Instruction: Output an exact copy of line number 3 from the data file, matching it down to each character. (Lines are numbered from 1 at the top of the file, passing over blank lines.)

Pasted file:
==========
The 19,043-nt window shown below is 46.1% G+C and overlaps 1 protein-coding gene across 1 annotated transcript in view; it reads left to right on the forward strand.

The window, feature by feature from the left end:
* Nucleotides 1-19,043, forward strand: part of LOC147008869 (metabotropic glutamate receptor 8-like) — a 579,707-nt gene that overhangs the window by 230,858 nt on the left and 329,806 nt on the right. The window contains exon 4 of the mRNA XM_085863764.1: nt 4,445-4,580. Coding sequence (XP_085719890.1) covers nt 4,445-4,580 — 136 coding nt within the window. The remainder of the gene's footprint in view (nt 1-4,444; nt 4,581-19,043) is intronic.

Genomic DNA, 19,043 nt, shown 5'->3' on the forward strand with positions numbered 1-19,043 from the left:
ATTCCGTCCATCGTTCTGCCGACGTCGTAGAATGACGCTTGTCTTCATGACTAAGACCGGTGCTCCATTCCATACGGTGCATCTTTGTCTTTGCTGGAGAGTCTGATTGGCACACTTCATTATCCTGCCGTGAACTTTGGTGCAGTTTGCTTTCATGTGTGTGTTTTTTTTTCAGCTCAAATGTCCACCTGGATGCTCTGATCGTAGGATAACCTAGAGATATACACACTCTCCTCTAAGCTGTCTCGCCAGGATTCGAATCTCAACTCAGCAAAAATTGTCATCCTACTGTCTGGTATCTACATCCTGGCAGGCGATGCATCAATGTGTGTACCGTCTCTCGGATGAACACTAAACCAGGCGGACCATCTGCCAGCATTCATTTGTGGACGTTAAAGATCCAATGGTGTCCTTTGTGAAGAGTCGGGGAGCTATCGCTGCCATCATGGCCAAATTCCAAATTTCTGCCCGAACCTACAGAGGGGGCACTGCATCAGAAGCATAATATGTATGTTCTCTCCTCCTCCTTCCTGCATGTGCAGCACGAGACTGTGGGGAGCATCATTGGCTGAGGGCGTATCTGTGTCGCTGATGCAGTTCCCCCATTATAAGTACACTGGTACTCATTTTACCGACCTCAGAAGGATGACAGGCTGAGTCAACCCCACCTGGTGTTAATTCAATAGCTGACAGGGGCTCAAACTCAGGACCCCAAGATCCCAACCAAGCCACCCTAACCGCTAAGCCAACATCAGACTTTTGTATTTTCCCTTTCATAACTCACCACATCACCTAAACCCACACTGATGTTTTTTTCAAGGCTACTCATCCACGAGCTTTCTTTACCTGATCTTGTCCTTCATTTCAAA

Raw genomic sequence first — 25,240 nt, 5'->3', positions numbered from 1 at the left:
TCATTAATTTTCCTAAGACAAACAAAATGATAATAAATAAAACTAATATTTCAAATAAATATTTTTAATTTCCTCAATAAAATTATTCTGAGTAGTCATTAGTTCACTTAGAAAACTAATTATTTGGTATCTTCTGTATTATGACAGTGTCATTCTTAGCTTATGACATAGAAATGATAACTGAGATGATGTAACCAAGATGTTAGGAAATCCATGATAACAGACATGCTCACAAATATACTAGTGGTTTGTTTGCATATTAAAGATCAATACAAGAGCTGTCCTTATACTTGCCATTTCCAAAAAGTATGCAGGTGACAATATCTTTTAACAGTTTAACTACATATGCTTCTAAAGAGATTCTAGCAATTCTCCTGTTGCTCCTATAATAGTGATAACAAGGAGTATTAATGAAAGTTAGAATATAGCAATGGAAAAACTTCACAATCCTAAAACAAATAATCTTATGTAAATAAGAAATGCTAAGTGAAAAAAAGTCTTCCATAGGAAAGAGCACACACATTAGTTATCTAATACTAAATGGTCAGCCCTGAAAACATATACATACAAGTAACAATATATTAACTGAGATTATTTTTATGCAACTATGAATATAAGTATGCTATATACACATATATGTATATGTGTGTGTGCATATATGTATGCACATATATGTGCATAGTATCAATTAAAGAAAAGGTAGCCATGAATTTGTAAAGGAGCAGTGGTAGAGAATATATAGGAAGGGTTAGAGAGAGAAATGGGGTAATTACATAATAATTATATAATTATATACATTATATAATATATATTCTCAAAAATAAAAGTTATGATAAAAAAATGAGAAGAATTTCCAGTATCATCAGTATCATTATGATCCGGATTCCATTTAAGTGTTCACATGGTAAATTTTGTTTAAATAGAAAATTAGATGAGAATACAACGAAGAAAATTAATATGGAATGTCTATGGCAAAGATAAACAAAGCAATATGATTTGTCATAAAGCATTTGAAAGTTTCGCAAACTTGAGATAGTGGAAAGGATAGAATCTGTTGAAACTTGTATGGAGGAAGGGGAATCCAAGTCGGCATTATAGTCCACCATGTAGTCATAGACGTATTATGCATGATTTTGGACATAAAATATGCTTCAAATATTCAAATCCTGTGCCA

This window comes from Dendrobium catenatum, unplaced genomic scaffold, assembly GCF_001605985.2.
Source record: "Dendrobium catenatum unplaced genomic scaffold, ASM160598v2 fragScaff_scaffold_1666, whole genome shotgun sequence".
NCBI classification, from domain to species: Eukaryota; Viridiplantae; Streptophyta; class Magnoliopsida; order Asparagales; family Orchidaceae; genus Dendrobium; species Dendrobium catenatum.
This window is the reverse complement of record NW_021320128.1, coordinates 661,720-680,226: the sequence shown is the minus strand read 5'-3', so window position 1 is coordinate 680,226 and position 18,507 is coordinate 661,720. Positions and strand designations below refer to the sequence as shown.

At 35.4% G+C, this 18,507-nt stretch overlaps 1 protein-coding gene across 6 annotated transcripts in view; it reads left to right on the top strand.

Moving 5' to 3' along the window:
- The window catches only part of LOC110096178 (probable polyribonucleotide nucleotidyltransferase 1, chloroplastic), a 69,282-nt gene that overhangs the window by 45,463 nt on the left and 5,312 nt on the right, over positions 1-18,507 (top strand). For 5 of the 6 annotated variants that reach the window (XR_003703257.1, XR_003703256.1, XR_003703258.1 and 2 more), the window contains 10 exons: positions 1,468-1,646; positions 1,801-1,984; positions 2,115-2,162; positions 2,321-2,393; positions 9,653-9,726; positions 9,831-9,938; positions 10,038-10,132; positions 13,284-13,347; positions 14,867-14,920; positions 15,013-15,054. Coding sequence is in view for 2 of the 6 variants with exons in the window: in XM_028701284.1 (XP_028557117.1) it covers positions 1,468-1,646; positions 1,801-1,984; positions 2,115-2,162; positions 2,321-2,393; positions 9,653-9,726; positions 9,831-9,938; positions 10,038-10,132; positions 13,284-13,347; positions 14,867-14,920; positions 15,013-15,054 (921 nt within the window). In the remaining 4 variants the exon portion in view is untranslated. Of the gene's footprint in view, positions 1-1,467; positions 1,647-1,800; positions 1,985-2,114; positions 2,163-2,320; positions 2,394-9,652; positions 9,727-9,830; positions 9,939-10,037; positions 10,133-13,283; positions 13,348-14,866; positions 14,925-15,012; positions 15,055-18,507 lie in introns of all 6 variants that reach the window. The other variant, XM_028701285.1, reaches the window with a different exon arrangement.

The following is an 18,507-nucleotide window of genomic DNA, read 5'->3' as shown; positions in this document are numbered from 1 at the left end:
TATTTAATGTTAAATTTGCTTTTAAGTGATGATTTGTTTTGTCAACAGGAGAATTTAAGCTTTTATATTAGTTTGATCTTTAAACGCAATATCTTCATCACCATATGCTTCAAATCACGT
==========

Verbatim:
* Nucleotides 1-19,043, forward strand: part of LOC147008869 (metabotropic glutamate receptor 8-like) — a 579,707-nt gene that overhangs the window by 230,858 nt on the left and 329,806 nt on the right. The window contains exon 4 of the mRNA XM_085863764.1: nt 4,445-4,580. Coding sequence (XP_085719890.1) covers nt 4,445-4,580 — 136 coding nt within the window. The remainder of the gene's footprint in view (nt 1-4,444; nt 4,581-19,043) is intronic.